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Al Hansen

Andrea Rosen Gallery 2
April 1–29, 2006

Al Hansen “Bambolina,” 1994. Courtesy of Andrea Rosen.

Quick first impressions entering the Andrea Rosen Gallery 2: Al Hansen’s works (36 collages and assemblages) feel sculpturally playful, a kind of “outsider” Pop Art, urban-folkloric with a splash of Fluxus anarchy, sensual neo-Dada and post-Surrealist erotica. But upon a more careful examination, the layers of verbal puns come alive, the invisible poetry becomes visible, and the Arte Povera conceptualism is revealed. Hansen’s oeuvre is simultaneously captivating and mysterious, a bit rough and ironic, blending the visual and literary arts.

It is not easy to describe one of this unlikely master’s “un-assemblages.” It is an accumulation of objets trouvé, such as matchsticks glued to a board in swirling ovals representing breasts or their burned tips converging into a Bermuda triangle of pubic hair. It is an un-collage, a sculptural visual poem-object, a joke in a pun, with a twist and a wink and a bing and a bang. Aesthetically, it is an appropriation of mass-media images and a deconstruction spiced with an element of destruction, be it burning paper-fumage, torn posters-décollage, rubber-stamp frottage, etc.

In the middle of the gallery stand two neo-gothic towers made entirely of glued wooden matches; another sculpture, the curving “Wave,” is also made from burned matchsticks—both masterpieces of urban-folkloric artisan know-how. Don’t get me wrong: Al Hansen is a “naïve-educated” artist who learned from the best—such as Kurt Schwitters—and was also was inspired by the found objects and day-old newspapers he recycled from the trash heap. His “Mako Coffeebag Venus” is an exotic, silvery feminine dance figure made from coffee bags lined with tinfoil and newspaper headlines cut in strips to form lines of verse—an approach that transcends the old superimpositions and juxtapositions of the Dada/Surrealist tradition.

One of Hansen’s better-known images, “Venus” (more Willendorf than de Milo), recurs in various incarnations throughout the exhibition: one assembled from Hershey-bar wrappers dances with wild hair blown back; another made from burned cigarette papers imparts a static, submissive softness. Many others are composed of cigarette butts—big breasts burgeoning from encased boxes, frequently yellow or white, with or without filters—collected by Hansen and his grandsons on expeditions through the ashtrays of bars and cafes. The results include “Venus of Shop-Ritedorf” (1965), “Miss Stuff” (1967), “Calliope Venus” (1968), “AT&T Venus” (1993), all bursting with exclamations culled from Hershey-bar wrappers: HEY YES

This “Viking Dada” was an avant-garde art pioneer, the traveling kind, an involuntary cultural ambassador to Germany, Denmark, and other European cities. Dead prematurely in 1995 at age 67, he left a substantial legacy of work including collages, assemblages, artist’s books, photographs, writings, and videos. He taught at Rutgers University, Parsons School of Design, EAS in Greenland, and Hochschule Kunst in Hamburg. He also founded the Ultimate Akademie in Cologne, where he settled in 1980, establishing a following in the circles of the young avant-garde and continuing to collect items from the city’s bars, including beer coasters, cigarette butts, wrappers, and discarded magazines.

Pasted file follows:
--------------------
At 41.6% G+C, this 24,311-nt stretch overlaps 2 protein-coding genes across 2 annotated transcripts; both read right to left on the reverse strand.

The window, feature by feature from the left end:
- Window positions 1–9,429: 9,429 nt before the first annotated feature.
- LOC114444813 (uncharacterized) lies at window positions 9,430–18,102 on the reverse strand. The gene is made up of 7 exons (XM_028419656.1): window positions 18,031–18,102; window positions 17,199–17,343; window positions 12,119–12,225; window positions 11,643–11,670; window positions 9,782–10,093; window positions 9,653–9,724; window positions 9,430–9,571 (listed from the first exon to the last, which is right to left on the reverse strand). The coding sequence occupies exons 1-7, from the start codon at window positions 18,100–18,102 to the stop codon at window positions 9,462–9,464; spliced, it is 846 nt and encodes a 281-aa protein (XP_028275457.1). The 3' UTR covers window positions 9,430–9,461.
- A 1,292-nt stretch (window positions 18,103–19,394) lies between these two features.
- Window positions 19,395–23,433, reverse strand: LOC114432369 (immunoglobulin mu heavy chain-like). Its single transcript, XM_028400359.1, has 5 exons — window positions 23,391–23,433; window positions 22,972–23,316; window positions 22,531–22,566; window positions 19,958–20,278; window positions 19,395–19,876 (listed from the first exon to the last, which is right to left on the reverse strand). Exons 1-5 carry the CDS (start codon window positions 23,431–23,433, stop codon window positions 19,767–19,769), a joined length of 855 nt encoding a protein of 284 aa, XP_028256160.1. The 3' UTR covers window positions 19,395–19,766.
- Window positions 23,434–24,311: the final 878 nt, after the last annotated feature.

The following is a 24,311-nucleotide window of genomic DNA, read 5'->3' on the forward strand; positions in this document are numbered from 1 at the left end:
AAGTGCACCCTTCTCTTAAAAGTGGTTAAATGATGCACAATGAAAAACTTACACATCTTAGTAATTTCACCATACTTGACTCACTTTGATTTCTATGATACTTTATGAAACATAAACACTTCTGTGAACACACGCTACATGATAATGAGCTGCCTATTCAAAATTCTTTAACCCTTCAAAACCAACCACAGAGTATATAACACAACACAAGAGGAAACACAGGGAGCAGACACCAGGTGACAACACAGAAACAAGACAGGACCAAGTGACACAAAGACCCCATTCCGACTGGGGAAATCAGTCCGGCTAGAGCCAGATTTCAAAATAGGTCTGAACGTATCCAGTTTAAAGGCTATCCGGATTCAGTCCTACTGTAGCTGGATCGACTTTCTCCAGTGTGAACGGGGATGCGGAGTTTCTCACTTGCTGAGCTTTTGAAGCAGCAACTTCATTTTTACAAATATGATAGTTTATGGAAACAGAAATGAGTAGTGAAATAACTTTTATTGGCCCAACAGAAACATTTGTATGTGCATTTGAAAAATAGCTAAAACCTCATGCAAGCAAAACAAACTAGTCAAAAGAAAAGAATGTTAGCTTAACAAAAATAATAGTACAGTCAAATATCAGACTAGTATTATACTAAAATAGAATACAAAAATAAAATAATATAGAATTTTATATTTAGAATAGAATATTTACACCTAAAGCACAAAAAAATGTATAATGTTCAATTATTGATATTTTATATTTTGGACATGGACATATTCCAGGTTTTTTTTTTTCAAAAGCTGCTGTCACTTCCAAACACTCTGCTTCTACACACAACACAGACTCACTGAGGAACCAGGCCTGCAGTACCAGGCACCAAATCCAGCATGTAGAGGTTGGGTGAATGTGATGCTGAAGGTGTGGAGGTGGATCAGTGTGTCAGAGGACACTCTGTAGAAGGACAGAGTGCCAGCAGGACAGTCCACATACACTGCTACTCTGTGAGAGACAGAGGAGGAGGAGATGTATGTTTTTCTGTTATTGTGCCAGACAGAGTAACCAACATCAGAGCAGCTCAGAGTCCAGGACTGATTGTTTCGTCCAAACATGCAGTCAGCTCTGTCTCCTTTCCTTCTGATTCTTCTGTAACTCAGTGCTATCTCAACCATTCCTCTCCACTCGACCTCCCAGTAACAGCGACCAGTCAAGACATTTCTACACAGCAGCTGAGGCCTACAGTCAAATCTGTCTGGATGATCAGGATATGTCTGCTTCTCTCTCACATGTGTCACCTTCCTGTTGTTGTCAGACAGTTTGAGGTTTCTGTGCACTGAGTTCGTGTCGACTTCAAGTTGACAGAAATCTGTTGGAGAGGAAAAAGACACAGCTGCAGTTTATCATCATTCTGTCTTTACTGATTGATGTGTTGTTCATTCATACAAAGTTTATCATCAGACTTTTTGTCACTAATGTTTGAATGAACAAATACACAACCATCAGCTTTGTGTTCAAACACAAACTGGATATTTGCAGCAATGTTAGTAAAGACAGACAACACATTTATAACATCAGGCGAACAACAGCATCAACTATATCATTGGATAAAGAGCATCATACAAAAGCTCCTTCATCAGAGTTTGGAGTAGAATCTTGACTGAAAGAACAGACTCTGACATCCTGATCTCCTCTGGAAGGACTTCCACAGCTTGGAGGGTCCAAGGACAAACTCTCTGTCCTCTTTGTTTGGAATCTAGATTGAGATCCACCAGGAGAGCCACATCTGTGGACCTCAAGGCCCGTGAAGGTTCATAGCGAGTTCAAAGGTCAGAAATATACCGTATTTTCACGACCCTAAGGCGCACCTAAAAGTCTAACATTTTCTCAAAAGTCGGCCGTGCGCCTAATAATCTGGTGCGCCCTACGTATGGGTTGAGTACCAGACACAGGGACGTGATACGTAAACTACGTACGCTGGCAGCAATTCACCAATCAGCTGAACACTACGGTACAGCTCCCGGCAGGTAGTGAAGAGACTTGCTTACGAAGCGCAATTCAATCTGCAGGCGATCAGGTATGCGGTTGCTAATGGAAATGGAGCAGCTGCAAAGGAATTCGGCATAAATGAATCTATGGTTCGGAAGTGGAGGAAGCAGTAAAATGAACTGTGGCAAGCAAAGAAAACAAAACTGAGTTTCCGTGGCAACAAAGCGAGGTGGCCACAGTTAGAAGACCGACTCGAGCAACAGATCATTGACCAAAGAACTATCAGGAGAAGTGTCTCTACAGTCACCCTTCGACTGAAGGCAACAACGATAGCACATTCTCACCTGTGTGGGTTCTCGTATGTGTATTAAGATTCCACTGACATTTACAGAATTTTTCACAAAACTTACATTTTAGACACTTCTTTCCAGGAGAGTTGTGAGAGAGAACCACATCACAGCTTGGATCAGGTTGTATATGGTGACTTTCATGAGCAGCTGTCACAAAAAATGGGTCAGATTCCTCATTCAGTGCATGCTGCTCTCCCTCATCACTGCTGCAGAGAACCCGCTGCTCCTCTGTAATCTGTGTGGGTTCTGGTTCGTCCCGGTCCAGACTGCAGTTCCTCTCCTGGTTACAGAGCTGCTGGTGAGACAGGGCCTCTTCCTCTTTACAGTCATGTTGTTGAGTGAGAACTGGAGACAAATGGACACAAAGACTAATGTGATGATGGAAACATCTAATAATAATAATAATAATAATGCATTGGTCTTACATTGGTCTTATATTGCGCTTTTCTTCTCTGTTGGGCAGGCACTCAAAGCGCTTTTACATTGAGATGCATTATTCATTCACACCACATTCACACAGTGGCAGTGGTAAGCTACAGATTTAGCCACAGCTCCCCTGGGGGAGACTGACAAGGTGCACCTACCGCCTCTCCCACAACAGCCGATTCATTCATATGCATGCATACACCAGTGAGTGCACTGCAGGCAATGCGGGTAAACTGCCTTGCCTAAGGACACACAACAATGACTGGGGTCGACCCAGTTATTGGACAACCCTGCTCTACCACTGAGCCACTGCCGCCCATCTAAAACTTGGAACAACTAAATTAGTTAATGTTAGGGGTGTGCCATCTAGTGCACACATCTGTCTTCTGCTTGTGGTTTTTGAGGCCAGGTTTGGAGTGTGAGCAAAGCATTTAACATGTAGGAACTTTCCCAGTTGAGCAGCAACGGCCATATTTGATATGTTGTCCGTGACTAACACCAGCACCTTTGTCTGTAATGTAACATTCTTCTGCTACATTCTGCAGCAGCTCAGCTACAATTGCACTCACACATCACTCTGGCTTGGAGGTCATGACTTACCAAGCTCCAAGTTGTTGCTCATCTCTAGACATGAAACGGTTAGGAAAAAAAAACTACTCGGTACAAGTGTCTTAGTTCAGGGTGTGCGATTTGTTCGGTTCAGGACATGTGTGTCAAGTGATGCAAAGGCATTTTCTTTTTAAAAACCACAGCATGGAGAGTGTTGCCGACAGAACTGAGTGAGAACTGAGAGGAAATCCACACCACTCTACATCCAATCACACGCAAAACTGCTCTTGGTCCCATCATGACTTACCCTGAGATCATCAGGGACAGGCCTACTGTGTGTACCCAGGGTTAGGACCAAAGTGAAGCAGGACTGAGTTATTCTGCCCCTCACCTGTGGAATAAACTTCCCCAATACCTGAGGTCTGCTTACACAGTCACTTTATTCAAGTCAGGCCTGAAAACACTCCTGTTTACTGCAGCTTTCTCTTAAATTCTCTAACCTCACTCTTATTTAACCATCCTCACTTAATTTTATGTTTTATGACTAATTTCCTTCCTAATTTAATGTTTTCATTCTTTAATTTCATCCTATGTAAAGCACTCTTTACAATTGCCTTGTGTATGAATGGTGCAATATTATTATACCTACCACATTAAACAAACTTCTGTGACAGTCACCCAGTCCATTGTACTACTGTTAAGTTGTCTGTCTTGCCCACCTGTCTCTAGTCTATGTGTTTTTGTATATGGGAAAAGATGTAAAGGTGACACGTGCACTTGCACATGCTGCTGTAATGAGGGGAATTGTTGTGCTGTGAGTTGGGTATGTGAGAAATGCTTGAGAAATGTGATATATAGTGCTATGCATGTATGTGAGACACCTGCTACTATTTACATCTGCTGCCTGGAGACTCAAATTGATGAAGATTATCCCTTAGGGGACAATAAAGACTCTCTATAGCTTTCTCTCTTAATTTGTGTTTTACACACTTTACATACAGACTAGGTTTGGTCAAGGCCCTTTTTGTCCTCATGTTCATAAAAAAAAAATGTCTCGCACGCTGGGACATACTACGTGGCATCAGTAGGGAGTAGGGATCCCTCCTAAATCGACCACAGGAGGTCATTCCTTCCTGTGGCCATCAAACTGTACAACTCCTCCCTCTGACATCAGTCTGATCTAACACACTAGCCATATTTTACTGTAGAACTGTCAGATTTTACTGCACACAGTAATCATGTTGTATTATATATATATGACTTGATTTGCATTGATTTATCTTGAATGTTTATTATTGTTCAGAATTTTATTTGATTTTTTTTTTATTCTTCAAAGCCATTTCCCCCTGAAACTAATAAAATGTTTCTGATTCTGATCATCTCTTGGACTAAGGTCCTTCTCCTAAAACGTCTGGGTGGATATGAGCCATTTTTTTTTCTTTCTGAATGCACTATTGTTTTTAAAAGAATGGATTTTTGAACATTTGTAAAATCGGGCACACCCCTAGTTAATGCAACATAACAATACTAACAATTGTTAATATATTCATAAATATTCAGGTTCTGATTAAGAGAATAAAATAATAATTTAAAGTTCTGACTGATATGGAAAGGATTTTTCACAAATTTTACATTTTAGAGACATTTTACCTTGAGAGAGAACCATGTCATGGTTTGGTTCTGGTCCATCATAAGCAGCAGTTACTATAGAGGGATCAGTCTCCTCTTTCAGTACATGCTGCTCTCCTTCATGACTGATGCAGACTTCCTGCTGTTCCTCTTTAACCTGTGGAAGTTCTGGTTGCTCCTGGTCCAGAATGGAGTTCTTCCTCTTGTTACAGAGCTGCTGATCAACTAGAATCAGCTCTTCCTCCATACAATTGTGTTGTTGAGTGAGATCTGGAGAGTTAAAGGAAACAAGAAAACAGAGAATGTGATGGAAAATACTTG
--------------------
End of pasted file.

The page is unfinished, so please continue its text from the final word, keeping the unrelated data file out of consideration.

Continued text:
Hansen’s live performances, sometimes aided by inebriation or self-induced trance, were recently recreated at the Andrea Rosen Gallery during an event organized by daughter Bibbe Hansen entitled “3rd Rail Revisited,” named for the Third Rail Gallery of Current Art, founded by Hansen in Brooklyn. Grandson Channing was on hand to perform “Elegy for Fluxus Dead.”

A bohemian shaman of art, Hansen would seem somewhat out of step with todays Information Technology Revolution. He was interested in the process of creation more than in producing mass-made artifacts, though, ironically, his used mass-produced objects to create his candy-wrapper goddesses, match-stick muses and burned-cigarette-butt women.

In a letter to Art and Artists magazine (June 1966), Hansen vividly expounds on auto-destruction: “Several times I have pushed a piano off a building (first was in Berlin, 1945). It’s a wonderful experience…the only path to unique and personal art is through the door of experimentation. Destruction is a perfectly logical arena to perform in.”

Indeed, for such beliefs made manifest, Hansen is justly called the “Inventor of Happenings” and a founding father of Fluxus, conceptualism and visual poetry. He was prominent in the early 60’s downtown art scene, a member of the circle of artists that included Claes Oldenburg, Jim Dine, Robert Raushenberg, Ralph Ortiz, Nam June Paik, Ray Johnson, and Allan Kaprow. As Kaprow once said of him: “In the late 20th century…the image of the wandering artist, the hobo avant-gardist, seems anachronistic, if not self-conscious. Yet, Al Hansen cultivated the role—that’s what it was—with great style and charm.”


Valery Oisteanu


The Brooklyn Rail

MAY 2006

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